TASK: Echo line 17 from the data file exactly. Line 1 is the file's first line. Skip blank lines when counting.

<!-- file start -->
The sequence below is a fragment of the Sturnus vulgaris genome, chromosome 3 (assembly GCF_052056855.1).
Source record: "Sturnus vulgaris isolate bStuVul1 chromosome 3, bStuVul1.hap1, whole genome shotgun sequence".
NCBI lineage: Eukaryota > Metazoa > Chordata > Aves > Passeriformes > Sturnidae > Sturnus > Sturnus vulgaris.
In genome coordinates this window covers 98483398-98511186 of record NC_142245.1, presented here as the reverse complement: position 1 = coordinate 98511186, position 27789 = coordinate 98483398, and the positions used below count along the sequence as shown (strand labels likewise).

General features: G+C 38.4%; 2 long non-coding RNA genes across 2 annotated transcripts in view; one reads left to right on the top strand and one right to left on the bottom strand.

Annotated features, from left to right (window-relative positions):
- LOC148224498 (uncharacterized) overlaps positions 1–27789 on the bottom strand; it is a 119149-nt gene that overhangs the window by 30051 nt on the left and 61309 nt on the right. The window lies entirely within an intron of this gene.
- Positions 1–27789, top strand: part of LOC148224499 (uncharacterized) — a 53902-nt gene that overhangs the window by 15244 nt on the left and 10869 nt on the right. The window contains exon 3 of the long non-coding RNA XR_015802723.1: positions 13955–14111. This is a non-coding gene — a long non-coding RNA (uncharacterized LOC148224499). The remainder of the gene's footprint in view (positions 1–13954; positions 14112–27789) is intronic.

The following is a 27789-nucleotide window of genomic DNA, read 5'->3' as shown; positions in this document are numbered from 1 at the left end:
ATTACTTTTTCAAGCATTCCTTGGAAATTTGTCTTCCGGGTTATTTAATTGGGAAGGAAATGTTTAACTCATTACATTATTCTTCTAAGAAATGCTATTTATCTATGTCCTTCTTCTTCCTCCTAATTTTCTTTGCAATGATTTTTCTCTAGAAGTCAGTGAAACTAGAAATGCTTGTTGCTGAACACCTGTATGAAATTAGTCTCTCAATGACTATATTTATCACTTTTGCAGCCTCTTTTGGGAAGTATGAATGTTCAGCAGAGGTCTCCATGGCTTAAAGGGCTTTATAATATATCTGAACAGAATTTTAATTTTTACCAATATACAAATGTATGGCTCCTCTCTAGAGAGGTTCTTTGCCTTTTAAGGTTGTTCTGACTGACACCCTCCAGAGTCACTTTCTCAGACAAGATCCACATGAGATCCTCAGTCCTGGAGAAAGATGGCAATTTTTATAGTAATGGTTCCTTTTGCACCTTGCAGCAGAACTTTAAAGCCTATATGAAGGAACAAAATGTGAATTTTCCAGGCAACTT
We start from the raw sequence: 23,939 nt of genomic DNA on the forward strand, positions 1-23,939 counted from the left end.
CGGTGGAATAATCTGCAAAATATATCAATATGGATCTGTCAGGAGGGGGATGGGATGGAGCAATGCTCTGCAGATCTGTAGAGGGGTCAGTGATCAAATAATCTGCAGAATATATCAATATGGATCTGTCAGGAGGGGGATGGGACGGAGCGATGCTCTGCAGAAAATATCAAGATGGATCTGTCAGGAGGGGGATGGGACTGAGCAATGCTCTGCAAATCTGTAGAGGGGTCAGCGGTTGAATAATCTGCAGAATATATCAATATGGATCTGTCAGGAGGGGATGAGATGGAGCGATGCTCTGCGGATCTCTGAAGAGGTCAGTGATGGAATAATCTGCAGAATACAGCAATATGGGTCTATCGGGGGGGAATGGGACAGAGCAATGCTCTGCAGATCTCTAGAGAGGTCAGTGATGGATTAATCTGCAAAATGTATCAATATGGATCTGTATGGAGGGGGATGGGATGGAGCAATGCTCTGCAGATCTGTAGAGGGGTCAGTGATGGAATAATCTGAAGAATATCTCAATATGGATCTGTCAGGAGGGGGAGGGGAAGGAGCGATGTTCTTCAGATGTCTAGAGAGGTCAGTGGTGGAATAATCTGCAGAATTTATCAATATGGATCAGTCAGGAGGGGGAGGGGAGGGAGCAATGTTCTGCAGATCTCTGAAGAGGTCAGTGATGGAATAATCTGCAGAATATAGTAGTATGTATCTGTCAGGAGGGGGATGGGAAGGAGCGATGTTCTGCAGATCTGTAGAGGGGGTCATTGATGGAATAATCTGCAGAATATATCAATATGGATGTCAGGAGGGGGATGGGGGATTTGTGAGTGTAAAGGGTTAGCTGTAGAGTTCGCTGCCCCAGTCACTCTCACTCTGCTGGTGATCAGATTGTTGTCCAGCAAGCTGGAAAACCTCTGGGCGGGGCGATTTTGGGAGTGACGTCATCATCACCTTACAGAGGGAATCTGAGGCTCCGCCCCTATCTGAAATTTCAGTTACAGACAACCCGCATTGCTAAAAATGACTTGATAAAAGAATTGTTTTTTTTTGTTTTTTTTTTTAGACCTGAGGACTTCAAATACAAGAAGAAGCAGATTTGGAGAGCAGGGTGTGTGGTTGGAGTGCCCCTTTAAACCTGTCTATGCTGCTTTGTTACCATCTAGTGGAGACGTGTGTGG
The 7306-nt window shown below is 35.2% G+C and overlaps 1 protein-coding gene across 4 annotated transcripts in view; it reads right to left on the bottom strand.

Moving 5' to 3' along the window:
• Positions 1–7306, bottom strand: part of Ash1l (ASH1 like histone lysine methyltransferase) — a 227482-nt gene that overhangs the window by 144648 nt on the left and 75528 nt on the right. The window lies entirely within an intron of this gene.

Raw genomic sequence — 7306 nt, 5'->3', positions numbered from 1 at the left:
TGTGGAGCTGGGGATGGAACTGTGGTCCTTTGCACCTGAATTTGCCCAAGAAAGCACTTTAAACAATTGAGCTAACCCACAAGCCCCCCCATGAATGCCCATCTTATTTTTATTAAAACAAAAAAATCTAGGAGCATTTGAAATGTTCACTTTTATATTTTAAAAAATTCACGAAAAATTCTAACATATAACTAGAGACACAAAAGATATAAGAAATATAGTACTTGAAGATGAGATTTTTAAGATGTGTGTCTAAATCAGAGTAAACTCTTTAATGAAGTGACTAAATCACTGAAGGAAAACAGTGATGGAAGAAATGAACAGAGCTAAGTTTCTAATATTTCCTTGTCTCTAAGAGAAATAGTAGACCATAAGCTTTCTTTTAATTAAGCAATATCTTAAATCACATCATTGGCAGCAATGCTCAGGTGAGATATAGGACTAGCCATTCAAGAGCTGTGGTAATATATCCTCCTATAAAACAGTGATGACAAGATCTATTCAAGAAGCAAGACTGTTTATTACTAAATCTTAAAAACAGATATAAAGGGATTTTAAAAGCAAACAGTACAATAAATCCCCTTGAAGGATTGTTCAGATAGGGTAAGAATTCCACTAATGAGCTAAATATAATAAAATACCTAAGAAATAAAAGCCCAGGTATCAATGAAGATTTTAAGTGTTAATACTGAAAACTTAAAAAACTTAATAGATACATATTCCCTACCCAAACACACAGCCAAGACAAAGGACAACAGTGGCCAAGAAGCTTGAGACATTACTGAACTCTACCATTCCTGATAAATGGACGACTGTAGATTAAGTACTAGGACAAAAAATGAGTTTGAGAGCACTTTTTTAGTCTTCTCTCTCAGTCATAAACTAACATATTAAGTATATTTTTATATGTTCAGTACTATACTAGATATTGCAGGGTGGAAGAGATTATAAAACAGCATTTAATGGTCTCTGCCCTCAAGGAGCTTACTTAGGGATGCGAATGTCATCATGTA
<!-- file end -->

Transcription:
TGTGGAGCTGGGGATGGAACTGTGGTCCTTTGCACCTGAATTTGCCCAAGAAAGCACTTTAAACAATTGAGCTAACCCACAAGCCCCCCCATGAATGCCCATCTTATTTTTATTAAAACAAAAAAATCTAGGAGCATTTGAAATGTTCACTTTTATATTTTAAAAAATTCACGAAAAATTCTAACATATAACTAGAGACACAAAAGATATAAGAAATATAGTACTTGAAGATGAGATTTTTAAGATGTGTGTCTAAATCAGAGTAAACTCTTTAATGAAGTGACTAAATCACTGAAGGAAAACAGTGATGGAAGAAATGAACAGAGCTAAGTTTCTAATATTTCCTTGTCTCTAAGAGAAATAGTAGACCATAAGCTTTCTTTTAATTAAGCAATATCTTAAATCACATCATTGGCAGCAATGCTCAGGTGAGATATAGGACTAGCCATTCAAGAGCTGTGGTAATATATCCTCCTATAAAACAGTGATGACAAGATCTATTCAAGAAGCAAGACTGTTTATTACTAAATCTTAAAAACAGATATAAAGGGATTTTAAAAGCAAACAGTACAATAAATCCCCTTGAAGGATTGTTCAGATAGGGTAAGAATTCCACTAATGAGCTAAATATAATAAAATACCTAAGAAATAAAAGCCCAGGTATCAATGAAGATTTTAAGTGTTAATACTGAAAACTTAAAAAACTTAATAGATACATATTCCCTACCCAAACACACAGCCAAGACAAAGGACAACAGTGGCCAAGAAGCTTGAGACATTACTGAACTCTACCATTCCTGATAAATGGACGACTGTAGATTAAGTACTAGGACAAAAAATGAGTTTGAGAGCACTTTTTTAGTCTTCTCTCTCAGTCATAAACTAACATATTAAGTATATTTTTATATGTTCAGTACTATACTAGATATTGCAGGGTGGAAGAGATTATAAAACAGCATTTAATGGTCTCTGCCCTCAAGGAGCTTACTTAGGGATGCGAATGTCATCATGTA